My 9-year-old son and I loved the first 2 acts of Amazon’s 2021 Cinderella adaptation. It was funny, colorful, upbeat, and lighthearted. However, the movie completely fell apart at the end. It’s like the writers threw their hands up and said, “Never mind!” and just decided to abandon all conflict and any sense of climax, tying it up in a too-neat bow that made me question the point of this adaptation in the first place.
In this version, Camila Cabello’s Cinderella didn’t need anything but herself from start to finish. Audiences don’t really care about what happens to someone who’s already entirely self-sufficient, who never faces any real threats or challenges, and doesn’t have to transform or overcome a hardship of any kind. Not once do we actually fear for her or her outcome.
Her stepmom, on the other hand, played by Idina Menzel, was the realest character in the story. She actually had motivations and a reason for being the way she was. Her backstory is heartbreaking when she comes out with it. In the end we see her transform—in a small way, but it’s enough.
Of course, there were no strong or developed male characters. Because a strong, complex male character is out of vogue right now. The one masculine character (Pierce Brosnan’s king) is only there to be made a fool and a mockery of. The clueless prince and all his clueless friends are…clueless.
There was one original song I really I liked, sung by the stepmom. It was about how women with a talent or a dream must: “bury it, marry it, or carry it to the grave.” It was powerful. The stepmom was an example of someone who had to bury her dream. The queen, portrayed by Minnie Driver, married her dream away, and the princess (a new character to the canon, called Princess Gwen) carried it, supposedly expecting to carry it to her grave (I won’t spoil the ending). I would’ve loved to have seen that whole concept better developed with the titular character, but Cinderella had it way too easy.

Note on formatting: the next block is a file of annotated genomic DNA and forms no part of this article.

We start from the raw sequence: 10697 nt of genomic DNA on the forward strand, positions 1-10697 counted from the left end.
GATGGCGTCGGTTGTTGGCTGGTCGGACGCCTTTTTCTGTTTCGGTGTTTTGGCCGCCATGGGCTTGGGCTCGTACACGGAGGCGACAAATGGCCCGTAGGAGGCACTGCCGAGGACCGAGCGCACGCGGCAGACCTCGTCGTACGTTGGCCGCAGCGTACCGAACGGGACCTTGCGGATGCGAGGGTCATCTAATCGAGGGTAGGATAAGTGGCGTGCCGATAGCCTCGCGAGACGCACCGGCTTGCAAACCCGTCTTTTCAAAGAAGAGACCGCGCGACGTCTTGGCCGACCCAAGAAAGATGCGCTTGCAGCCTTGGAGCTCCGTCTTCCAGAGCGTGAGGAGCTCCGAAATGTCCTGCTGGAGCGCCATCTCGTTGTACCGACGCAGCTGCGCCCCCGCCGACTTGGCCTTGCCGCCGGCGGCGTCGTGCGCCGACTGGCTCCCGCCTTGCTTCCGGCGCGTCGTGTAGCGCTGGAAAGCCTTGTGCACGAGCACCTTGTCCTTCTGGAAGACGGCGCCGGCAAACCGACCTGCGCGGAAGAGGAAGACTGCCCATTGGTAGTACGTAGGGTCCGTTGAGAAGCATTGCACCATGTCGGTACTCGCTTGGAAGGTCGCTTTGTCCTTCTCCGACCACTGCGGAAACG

This film basically took away everything beloved about the idea of a “Cinderella story.” The whole crux is that a girl with a miserable life and miserable circumstances, who is treated poorly, perseveres with grace. In the end, her own grace and perseverance, along with a sprinkle of fairy dust, are what earns her an escape from abuse, in the form of true love and being truly cared for, in every sense of care (affection, financially, etc.).
But, this Cinderella didn’t have that bad of circumstances to begin with. Her family wasn’t wicked, and they did care for her, in their own misguided way. She had a talent. She was driven. Also, super cute and spunky and pretty. Her worst conflict is that she has to choose between the best of two worlds: pursue her dream, or marry a prince she loves. I mean, how is that a conflict? Why can’t she do both? Again, I won’t spoil the ending, but the resolution is too simple.
At any rate, I’m glad I watched it, because now I understand the importance of delivering expectations to fairytale lovers. You can’t update a timeless story with a timely lens and expect it to radiate the same magic that everyone’s looking for. It just doesn’t work—unless you really raise the stakes and do something wholly original beyond dated trends and platitudes.
View my review on Amazon –> https://www.amazon.com/review/RIVU0EFJAT3QI/